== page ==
Under the new Pensions Tax Guarantee, there won’t be any new taxes on pensions and the tax free 25% lump sum will be maintained.

Meanwhile Labour have set out to protect the triple lock on pensions. They will also increase state pension each year of parliament, in line with inflation, earnings or by 2.5% - whichever out of these three is the highest. 


6. High income child benefit

Whilst the Conservatives have addressed the High Income Child Benefit threshold test, this is a subject matter which hasn’t been addressed in Labour’s manifesto.

Conservatives will move to a household income test, rather than an individual income test. Those who have a combined household income of £120,000 will start to lose Child Benefit. It will gradually be removed until the combined income reached £160,000. Anything above this threshold and families will no longer receive the benefit.


7. Stamp Duty Land Tax

Under Labour’s plans, Stamp Duty Land Tax will be increased by 1% ‘in relation to the purchase on residential property by non-UK residents’. This is predicted to raise £40m in revenue by 2029.

Conservatives, plan to get rid of Stamp Duty for homes up to £425,000 for first time buyers. They have said they will also not increase the rate or level of Stamp Duty.


8. Corporation Tax

The Conservation and Labour parties both plan to maintain the current 25% Corporation Tax rates. Labour will cap the current level of Corporation Tax at 25%, unless they have to act in accordance to international changes which will threaten the UK’s competitiveness.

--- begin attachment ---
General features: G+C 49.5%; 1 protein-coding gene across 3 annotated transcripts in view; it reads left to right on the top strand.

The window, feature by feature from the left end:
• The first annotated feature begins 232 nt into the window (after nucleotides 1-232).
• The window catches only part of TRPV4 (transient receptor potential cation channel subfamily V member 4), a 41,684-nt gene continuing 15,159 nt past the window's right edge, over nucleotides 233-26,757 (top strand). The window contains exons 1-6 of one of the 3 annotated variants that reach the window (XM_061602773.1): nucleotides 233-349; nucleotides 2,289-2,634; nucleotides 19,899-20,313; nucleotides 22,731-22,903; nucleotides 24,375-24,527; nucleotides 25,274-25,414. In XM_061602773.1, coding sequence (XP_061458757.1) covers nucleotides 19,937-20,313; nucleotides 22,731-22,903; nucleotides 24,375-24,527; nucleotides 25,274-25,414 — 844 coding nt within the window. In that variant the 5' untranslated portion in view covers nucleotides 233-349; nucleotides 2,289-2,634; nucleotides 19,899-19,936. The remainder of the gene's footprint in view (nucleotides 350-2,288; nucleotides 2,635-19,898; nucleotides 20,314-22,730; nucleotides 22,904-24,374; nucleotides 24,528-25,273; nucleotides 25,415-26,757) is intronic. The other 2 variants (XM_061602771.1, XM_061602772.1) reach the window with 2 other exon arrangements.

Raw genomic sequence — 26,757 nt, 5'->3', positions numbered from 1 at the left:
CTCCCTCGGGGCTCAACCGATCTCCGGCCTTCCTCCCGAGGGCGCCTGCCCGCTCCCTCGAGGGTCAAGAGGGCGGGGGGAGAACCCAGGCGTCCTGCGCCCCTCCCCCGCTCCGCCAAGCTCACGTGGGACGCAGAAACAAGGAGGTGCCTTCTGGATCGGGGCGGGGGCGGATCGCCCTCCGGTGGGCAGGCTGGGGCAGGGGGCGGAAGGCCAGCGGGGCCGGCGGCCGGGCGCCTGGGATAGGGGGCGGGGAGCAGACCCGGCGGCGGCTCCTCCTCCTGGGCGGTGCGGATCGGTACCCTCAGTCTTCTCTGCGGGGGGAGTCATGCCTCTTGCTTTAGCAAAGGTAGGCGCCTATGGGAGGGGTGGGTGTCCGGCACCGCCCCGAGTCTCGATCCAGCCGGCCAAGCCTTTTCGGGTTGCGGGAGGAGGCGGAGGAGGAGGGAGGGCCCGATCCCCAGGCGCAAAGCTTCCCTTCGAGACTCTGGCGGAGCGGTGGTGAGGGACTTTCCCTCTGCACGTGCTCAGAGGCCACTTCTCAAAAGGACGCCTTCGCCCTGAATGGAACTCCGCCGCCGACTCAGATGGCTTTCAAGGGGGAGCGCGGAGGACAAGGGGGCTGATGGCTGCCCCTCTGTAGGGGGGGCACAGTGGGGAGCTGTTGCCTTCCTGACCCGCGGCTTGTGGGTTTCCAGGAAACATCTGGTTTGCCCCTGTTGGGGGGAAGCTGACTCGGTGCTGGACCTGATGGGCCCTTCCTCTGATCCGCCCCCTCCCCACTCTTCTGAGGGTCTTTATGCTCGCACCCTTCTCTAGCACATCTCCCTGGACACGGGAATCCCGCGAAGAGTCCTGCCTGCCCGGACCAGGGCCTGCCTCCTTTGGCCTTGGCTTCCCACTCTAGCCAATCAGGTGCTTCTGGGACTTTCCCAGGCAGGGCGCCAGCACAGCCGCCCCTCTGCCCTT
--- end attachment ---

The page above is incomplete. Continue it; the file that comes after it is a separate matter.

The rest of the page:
9. Non-dom Status

Labour will abolish the non-dom status and replace it with a scheme for people genuinely in the country for a short period. They will end the use of offshore trusts to avoid inheritance tax. This will mean that everyone who makes their home here in the UK pays their taxes here.

There is no outright mention of non-dom status in the Conservative’s manifesto but they have announced their plans to get rid of the regime also.



Do you need to take any action?

Whichever party comes into power come 4th July, we do not know how quickly changes will come in to effect. This King’s speech is scheduled for 17th July and no parliamentary business can occur until after the speech is delivered.

Historically, tax changes will be announced in a Budget following the election and the Government needs to provide the Office of Budget Responsibility with 10 weeks’ notice, if they want to include a complete economic and fiscal forecast alongside the budget.

That being said, a Budget can still be arranged without this. Shadow Chancellor Rachel Reeves has said if she were Chancellor, she would not hold a Budget without an independent forecast from the OBR. Therefore, if Labour are in power, realistically the earliest a fiscal event could be held would be 13th September.

We would strongly urge you not to rush into any financial decisions without knowing which party has come into power. If you’re looking into your plans, personal wealth and assets and have any questions ahead of, or after the general election, our team of private client specialists are here to support you. Please do not hesitate to contact us.